Why Confederate Defeat Does Not Need to Be a National Holiday
Update: Brian Beutler doubles down with a follow-up post offering some thoughts as to why even Southern white liberals are hard pressed to agree to the author’s proposal. This is what happens when you report from inside a bubble. Again, as I suggest below, the author would have done well to spend just a little time researching how the Civil War has been commemorated throughout the South over the past few years.
On the eve of the 150th anniversary of Robert E. Lee’s surrender at Appomattox, an essay in The New Republic by Brian Beutler is getting some traction by calling for the event to be celebrated as a national holiday. Actually, Beutler is not so much calling for a holiday as he is suggesting that “in a better America” and one that was more honest about its past, April 9 would already be acknowledged as such. The essay is worth reading, but like so many other commentaries on how the Civil War is remembered in the South it fails to consider the reality on the ground.
The author proceeds as if memory of the war is both static and uniform throughout the South. What is needed is action by the federal government.
This week provides an occasion for the U.S. government to get real about history, as April 9 is the 150th anniversary of the Union’s victory in the Civil War. The generous terms of Robert E. Lee’s surrender to Ulysses S. Grant at Appomattox Court House foreshadowed a multitude of real and symbolic compromises that the winners of the war would make with secessionists, slavery supporters, and each other to piece the country back together. It’s as appropriate an occasion as the Selma anniversary to reflect on the country’s struggle to improve itself. And to mark the occasion, the federal government should make two modest changes: It should make April 9 a federal holiday; and it should commit to disavowing or renaming monuments to the Confederacy, and its leaders, that receive direct federal support.
As Beutler acknowledges, this call follows a proposal by Jamie Malanowski in 2013 to rename military bases that honor Confederate generals.
These actions on the part of the federal government will, according to Beutler, serve to remedy a regional memory of the war that never should have occurred.
Instead, the North enabled the South by giving it unusual influence over shaping the official mythology of the war. Yes, the South surrendered. The states ratified the 13th Amendment. The Union survived. These facts couldn’t be altered. But memorializing the rebellion as a tragedy of circumstance, or a bravely fought battle of principle—those narratives were adopted in part for the unspoken purpose of making the reunion stick.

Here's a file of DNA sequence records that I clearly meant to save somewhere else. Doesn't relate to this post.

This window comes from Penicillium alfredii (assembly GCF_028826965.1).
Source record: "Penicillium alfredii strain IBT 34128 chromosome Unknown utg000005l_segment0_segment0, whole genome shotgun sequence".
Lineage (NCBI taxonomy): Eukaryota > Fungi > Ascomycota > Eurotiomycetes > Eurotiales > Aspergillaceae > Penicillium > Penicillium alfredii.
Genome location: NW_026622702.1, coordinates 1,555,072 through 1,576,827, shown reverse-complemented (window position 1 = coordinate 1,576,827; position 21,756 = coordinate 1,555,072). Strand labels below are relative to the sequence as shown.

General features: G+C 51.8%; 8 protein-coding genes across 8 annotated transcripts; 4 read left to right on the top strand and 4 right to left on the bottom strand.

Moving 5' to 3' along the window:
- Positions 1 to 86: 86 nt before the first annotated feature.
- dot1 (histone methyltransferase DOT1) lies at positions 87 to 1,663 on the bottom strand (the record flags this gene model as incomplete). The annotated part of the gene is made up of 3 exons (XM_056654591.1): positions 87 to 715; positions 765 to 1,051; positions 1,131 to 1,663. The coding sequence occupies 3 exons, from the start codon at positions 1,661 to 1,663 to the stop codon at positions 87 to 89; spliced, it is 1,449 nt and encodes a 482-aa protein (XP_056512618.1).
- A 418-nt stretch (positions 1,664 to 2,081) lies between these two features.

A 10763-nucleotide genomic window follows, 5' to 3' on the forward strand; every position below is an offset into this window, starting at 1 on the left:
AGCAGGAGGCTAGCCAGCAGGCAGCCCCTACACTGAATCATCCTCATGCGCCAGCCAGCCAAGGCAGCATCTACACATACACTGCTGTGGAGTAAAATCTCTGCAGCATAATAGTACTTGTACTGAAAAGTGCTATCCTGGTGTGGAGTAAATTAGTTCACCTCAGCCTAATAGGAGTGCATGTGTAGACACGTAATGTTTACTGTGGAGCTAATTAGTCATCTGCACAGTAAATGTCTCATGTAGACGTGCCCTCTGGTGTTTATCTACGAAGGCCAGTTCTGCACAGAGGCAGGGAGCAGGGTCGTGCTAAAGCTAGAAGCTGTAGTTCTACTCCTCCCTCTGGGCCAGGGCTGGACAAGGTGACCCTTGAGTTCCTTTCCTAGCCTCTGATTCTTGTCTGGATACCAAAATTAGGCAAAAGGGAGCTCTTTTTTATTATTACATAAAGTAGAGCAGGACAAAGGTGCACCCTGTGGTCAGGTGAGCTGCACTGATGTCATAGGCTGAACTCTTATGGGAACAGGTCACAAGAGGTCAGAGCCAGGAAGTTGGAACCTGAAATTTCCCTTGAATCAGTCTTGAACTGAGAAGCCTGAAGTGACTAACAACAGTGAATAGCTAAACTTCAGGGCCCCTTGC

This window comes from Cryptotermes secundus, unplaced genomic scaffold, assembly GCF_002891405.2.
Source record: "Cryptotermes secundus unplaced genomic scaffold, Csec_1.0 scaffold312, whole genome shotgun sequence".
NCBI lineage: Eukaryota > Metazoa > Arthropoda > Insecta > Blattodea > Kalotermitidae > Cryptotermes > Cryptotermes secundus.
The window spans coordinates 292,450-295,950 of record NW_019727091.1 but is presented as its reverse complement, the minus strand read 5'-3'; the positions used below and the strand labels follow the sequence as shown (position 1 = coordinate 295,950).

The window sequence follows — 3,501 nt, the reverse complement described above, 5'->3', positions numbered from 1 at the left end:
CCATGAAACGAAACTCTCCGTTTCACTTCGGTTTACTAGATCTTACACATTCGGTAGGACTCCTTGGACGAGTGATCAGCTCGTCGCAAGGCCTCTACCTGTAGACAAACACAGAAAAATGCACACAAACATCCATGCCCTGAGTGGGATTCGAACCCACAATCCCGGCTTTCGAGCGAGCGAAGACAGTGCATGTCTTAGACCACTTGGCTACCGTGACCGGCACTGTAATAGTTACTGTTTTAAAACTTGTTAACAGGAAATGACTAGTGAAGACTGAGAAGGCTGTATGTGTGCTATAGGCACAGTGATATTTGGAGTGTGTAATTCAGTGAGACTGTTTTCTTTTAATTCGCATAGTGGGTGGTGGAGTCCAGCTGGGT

It goes without saying that we need to move beyond this overly simplistic narrative of how the Lost Cause evolved and the extent of its influence by the turn of the twentieth century and beyond. There was never an “official mythology” and memory of the war has always been complex and divisive. More importantly, we need to acknowledge that there are no quick fix solutions that can be applied to our current public memory of the war nor is it even helpful to be looking for one. None is needed.
What Beutler seems oblivious to is the fact that memory of the Civil War among white Southerners has undergone a profound shift in recent decades. This blog has cataloged countless examples of this change just over the past few years alone as part of the sesquicentennial. White and black Southerners as well as others are in the midst of a rich regional discussion/negotiation over how the war is remembered in all kinds of public spaces, from the naming of buildings to the relevancy of monuments to the Confederacy.
These discussions are by their very nature messy and often divisive, but they are absolutely necessary in cases where communities acknowledge that their past remains relevant to the present. There is something naive and even dangerous about the way Beutler understands the politics of historical memory.